Bateszi and Celeste recently posted an ingenious 2-part feature talking about an interview with Dai Sato, creator of Ergo Proxy and Samurai Champloo, as well as having been a contributor to other series. You can find the interview here.
What struck me in particular about the interview was the quote here: (emphasis mine)
Sato was upset with the lack of respect for stories in Japan… Sadly, he believes that fans are losing their media literacy – the ability to read narratives and stories and the meanings in the background.
What Sato talks about here is something in literature known as intertextuality, the literary context in which a work takes place, as well as the allusions it makes to other works. I think the real bitter pill for him to swallow is perhaps that in today’s world of hypertext links and Wikipedia – in spite of the easy access to information and the ability for viewers to quickly grasp at allusions – viewers are losing the whole ability to get intertextuality, and understand allusions outside of the medium.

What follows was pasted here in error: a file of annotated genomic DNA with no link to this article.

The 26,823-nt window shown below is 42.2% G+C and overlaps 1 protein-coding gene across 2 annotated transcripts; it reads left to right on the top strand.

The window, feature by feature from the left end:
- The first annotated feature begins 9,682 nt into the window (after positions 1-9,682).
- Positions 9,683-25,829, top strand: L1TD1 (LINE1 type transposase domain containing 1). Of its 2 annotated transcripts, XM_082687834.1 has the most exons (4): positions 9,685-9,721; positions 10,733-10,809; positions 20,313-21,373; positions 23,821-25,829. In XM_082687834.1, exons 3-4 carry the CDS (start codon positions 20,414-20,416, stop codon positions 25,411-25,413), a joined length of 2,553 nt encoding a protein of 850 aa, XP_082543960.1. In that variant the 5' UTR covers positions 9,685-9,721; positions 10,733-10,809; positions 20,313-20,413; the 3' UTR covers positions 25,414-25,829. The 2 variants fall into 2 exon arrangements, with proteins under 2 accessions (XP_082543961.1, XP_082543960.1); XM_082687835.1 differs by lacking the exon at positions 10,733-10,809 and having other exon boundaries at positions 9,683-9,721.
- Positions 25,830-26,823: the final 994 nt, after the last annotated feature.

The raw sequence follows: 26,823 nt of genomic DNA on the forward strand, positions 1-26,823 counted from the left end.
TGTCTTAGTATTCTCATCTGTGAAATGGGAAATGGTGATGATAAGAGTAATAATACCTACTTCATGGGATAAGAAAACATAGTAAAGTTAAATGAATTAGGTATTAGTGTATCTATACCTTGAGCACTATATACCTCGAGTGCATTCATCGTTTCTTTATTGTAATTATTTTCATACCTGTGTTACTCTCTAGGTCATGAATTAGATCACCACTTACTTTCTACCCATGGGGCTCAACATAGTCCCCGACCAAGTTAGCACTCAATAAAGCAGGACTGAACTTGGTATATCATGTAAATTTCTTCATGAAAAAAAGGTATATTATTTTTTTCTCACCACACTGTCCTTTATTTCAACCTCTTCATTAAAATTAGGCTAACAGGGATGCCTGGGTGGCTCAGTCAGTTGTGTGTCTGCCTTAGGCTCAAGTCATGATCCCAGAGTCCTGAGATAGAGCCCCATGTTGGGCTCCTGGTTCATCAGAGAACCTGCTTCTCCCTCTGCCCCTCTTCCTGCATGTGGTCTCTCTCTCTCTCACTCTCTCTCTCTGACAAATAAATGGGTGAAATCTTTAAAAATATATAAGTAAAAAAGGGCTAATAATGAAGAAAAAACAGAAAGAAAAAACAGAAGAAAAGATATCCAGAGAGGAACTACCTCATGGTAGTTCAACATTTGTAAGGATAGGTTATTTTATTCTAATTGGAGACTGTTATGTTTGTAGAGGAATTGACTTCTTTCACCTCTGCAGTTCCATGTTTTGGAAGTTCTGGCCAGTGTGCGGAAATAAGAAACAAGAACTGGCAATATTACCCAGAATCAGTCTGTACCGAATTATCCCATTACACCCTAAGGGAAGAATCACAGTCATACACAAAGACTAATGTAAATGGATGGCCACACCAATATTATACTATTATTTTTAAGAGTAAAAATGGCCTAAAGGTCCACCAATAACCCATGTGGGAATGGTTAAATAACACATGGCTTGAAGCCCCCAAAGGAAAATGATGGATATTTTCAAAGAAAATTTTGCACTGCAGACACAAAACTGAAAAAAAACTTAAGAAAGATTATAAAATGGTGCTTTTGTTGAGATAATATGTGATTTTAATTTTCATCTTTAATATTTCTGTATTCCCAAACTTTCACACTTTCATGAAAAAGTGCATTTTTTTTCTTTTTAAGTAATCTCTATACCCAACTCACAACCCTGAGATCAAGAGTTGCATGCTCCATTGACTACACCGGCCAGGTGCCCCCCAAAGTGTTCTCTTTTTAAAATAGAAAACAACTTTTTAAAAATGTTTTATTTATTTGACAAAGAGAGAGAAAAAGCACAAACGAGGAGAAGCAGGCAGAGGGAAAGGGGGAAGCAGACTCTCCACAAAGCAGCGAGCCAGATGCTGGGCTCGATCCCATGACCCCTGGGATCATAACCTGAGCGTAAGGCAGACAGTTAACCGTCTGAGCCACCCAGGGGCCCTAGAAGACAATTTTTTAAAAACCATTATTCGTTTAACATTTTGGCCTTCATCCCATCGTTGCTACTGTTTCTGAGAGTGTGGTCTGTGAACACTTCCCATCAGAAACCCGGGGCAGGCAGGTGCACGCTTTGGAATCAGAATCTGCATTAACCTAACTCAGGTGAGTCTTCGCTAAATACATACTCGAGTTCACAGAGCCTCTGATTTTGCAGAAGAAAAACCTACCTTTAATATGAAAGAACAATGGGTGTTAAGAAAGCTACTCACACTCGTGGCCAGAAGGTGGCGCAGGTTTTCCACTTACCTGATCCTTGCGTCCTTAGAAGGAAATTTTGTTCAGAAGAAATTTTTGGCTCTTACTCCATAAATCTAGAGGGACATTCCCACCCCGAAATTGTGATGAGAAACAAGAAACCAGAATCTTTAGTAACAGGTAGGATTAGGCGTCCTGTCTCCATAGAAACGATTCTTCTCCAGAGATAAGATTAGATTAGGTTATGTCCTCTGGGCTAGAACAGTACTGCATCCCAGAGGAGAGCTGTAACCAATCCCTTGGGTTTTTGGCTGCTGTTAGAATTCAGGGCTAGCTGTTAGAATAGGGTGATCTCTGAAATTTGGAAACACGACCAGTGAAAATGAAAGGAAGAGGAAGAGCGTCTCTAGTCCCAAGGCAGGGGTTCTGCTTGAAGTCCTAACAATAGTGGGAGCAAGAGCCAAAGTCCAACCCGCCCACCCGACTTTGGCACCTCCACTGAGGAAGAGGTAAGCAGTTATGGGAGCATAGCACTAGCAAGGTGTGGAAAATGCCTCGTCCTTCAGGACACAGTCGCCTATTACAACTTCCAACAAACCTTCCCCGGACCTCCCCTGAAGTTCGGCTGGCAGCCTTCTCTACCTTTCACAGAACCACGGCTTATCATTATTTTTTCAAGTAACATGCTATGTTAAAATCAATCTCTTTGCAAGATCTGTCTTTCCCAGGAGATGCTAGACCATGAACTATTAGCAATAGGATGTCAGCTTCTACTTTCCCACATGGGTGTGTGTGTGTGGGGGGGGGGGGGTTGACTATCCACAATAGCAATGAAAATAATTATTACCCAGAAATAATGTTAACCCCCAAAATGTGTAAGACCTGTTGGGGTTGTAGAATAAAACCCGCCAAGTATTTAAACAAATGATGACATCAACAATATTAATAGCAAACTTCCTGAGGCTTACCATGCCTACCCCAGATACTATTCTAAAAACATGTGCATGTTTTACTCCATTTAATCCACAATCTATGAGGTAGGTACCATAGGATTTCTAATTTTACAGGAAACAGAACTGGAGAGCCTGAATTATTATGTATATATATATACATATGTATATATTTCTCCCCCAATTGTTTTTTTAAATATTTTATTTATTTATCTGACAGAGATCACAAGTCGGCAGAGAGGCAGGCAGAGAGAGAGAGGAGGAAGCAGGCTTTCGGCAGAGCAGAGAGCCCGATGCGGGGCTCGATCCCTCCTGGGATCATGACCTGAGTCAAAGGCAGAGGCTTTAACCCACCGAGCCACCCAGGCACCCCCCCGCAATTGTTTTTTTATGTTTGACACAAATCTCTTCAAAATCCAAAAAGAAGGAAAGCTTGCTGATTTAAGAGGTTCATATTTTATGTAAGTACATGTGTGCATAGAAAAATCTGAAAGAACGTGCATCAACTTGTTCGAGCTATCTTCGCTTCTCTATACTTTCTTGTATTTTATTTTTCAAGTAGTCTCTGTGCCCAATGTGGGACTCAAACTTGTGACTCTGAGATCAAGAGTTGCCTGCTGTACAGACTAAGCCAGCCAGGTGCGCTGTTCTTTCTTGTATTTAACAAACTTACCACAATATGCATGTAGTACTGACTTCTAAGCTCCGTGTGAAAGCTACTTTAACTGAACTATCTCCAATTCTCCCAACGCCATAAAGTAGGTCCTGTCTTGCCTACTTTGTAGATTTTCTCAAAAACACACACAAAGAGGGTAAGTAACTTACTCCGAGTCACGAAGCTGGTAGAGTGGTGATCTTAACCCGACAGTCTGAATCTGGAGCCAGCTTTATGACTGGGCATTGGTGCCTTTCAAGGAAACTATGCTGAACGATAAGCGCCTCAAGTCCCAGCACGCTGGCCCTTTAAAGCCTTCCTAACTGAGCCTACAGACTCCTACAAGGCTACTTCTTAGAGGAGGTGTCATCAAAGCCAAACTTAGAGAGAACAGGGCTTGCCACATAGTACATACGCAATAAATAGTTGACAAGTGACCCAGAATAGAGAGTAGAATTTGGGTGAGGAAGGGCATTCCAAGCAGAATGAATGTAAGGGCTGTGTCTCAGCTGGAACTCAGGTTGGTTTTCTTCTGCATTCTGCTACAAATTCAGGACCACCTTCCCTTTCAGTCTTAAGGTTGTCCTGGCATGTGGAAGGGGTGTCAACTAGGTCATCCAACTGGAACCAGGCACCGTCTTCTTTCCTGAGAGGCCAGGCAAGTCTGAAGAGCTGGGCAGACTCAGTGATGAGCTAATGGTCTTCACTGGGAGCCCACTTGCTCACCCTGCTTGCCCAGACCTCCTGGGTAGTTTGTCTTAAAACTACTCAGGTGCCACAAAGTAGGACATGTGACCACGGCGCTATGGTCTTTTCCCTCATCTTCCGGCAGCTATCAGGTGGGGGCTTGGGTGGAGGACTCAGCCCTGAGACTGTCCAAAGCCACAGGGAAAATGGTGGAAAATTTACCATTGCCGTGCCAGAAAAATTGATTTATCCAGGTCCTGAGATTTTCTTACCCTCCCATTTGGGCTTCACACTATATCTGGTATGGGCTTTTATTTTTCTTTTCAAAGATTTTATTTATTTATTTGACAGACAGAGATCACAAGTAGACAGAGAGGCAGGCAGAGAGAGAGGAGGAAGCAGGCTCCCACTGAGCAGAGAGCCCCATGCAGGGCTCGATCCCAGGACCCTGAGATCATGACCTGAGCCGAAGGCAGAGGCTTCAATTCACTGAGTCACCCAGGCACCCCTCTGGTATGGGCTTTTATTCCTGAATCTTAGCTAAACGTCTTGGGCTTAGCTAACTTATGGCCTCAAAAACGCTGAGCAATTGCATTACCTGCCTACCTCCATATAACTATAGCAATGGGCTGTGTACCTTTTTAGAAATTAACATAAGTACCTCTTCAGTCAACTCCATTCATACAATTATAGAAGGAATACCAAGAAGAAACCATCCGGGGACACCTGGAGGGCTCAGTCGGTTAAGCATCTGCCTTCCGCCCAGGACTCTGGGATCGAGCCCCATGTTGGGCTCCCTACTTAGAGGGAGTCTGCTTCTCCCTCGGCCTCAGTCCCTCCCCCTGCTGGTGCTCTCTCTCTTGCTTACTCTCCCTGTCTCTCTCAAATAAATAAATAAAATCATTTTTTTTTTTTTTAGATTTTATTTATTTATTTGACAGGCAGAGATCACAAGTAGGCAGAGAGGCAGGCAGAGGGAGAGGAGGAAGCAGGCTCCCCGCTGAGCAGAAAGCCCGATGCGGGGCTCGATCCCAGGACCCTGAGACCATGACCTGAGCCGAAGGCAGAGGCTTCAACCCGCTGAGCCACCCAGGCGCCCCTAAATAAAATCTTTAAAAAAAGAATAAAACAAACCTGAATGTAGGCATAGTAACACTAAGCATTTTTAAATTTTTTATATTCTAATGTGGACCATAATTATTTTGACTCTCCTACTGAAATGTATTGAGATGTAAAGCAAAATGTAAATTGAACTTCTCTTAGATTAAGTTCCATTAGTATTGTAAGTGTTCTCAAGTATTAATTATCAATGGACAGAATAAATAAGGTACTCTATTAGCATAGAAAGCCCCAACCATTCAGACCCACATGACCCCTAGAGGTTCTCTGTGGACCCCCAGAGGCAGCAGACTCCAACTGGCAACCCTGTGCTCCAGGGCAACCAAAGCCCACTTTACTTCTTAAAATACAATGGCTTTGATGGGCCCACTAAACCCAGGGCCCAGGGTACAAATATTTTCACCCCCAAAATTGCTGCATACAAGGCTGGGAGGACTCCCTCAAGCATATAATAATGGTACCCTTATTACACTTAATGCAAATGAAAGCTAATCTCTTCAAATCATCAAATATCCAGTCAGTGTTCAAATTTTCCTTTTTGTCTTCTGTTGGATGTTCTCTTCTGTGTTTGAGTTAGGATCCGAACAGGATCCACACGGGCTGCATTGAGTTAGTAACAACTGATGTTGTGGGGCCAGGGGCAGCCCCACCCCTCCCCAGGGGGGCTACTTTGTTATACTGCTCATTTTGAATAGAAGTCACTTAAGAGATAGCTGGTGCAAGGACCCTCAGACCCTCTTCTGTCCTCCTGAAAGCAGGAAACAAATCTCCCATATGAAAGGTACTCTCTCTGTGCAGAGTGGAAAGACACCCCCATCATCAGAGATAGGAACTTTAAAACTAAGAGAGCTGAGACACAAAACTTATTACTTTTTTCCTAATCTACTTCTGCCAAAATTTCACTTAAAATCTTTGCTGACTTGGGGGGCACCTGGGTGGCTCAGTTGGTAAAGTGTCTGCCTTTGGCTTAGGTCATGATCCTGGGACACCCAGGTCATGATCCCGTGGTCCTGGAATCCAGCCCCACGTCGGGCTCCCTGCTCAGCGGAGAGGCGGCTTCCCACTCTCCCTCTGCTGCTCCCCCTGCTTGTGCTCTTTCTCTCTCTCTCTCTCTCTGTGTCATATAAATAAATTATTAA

Consider three of his works – Wolf’s Rain, Ergo Proxy, and Eureka Seven – all three evoke images and sensibilities that viewers can only get outside of the animated sphere – Wolf’s Rain creates folklore and mythology in its prophetic narratives; Ergo Proxy grapples with themes from cyberpunk science fiction and existential philosophy; and Eureka Seven grooves to musical and social upheavals from various counterculture movements during the last few decades. I’ve always found all his works brilliant for that reason – they’re crafted for very specific audiences but still retain some appeal even without it.
The flip-side of this, and what I think what he is really complaining about with the trend of K-ON (“kuuki-kei” or “atmospheric-type”) and the like, is that intertextuality in anime is becoming increasingly incestuous. The vast majority of allusions strike me as “otaku-isms”: simple reference-drops to other animated works (always Japanese ones, of course) or other aspects of the entire culture. While fascinating perhaps in an anthropological sense, it does create a certain barrier to the casual viewer (not to mention it may be construed as a breach of professional ethics). I think there’s some truth to this – to the untested viewer who has never cut their teeth on anything animated aside from Disney, K-ON is the last thing I would recommend. On the flip-side, I think the intertextuality behind shows like Wolf’s Rain, Eureka Seven, and Ergo Proxy is precisely what makes them feel so very mature – it gives them a certain weight that no amount of gratuitous sex and violence can accomplish.